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Seattle Study Focuses on Water Quality

Seattle Street Sweep is a pilot project to evaluate best practices and new technology to improve the health of Seattle's waters.

by Ranger Kidwell-Ross

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Like other coastal areas of the U.S., Puget Sound is facing an increasing level of degradation created by point and non-point source pollution. In the summer of 2006, Seattle Public Utilities began a street sweeping study designed to determine the effectiveness of sweeping as a front-line pollution prevention BMP.

Keith Ward

Keith Ward is Supervising Project Manager for Seattle Public Utilities (SPU), the organization spearheading an ongoing sweeper study in the Seattle area. In this interview with Ward, he discusses why there was considered to be a need for such a study, how it is being conducted and what is hoped to be gained from the results.

WORLD SWEEPER: What was the impetus for this study?

WARD: In 2004-05, SPU started evaluating the use of street sweeping to accomplish two main objectives. The first was to improve water quality in the area, because we have a lot of separated systems that are picking up storm water on the streets and are discharging to receiving water bodies like Puget Sound, or Lake Washington. Our organization is focusing toward looking at water quality improvements we can attain and sustain. In the past we have looked at detention ponds, sedimentation ponds, wet vaults, and other practices like that. What we're doing now is looking to add street sweeping to our tool box as something we can better utilize in some areas.

Our second objective is an attempt to decrease our maintenance costs. In 2004 and 2005, we investigated interviews with some municipalities in different parts of the country. Baltimore was doing a study and we also talked to sweeping managers in San Francisco, San Diego and Los Angeles. What we found is that the City of Seattle has a very small street sweeper program, for a city of its size, and is also very heavy on vacuum trucks used for our sewer and drainage cleaning program. In short, we have been overly focused on picking up dirt once it gets into our drainage system catch basins instead of picking it up before it gets there.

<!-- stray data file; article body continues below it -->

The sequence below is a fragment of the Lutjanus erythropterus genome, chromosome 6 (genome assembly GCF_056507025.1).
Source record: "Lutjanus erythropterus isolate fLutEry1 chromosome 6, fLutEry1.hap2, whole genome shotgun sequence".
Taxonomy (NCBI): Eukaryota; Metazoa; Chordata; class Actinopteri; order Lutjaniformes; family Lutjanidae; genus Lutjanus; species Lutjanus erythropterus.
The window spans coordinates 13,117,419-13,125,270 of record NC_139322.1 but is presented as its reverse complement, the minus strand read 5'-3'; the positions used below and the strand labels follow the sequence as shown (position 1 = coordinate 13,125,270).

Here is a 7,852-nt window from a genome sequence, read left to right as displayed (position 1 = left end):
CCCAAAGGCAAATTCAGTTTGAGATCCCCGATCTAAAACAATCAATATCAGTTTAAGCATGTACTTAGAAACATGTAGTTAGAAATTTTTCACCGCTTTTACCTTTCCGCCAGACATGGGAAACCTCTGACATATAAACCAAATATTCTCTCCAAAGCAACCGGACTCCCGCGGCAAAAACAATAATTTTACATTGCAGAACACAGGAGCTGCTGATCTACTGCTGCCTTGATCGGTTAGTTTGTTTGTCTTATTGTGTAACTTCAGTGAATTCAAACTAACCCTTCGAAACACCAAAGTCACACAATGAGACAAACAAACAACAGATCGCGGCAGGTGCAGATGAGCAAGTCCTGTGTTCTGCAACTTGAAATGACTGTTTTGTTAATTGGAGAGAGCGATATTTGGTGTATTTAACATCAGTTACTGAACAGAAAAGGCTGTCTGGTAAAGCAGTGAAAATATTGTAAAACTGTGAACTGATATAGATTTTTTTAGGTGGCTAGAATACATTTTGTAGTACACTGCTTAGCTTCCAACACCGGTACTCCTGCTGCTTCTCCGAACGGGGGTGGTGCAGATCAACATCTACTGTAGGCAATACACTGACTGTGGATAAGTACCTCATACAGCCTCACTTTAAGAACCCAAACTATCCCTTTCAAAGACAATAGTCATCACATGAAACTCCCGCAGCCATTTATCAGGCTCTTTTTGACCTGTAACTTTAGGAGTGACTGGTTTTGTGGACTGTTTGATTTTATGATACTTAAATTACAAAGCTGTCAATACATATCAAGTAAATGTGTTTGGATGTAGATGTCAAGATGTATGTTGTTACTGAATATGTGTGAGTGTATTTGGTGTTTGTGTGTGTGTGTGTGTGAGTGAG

WORLD SWEEPER: So, in your investigation, it appears that other venues have discovered is that sweeping may be a more cost-effective way to remove pollutants.

WARD: Correct. I think assets like a cleaning truck cost around $300,000 to purchase and those also require two people to run. A sweeper truck is probably half that amount and only requires one person to run.

WORLD SWEEPER: Another aspect to consider in this equation is that when material gets combined with water and then runs off, about half the pollutants targeted by the EPA under the Clean Water Act are water-soluble and so they even go through any filter that might be installed in a catch basin.

WARD: Our water quality objective is to remove as many pollutants as possible. Although the Seattle Department of Transportation has street sweepers, the focus of their sweeping is for aesthetics and sweeping is only performed in higher traffic areas.

We want to be more focused on removing fine-grained particles which is where many of the pollutants are found. They currently sweep the downtown business district and major arterials throughout the city, as well as some neighborhood main streets and but they do not sweep most minor arterials and none of the residential streets.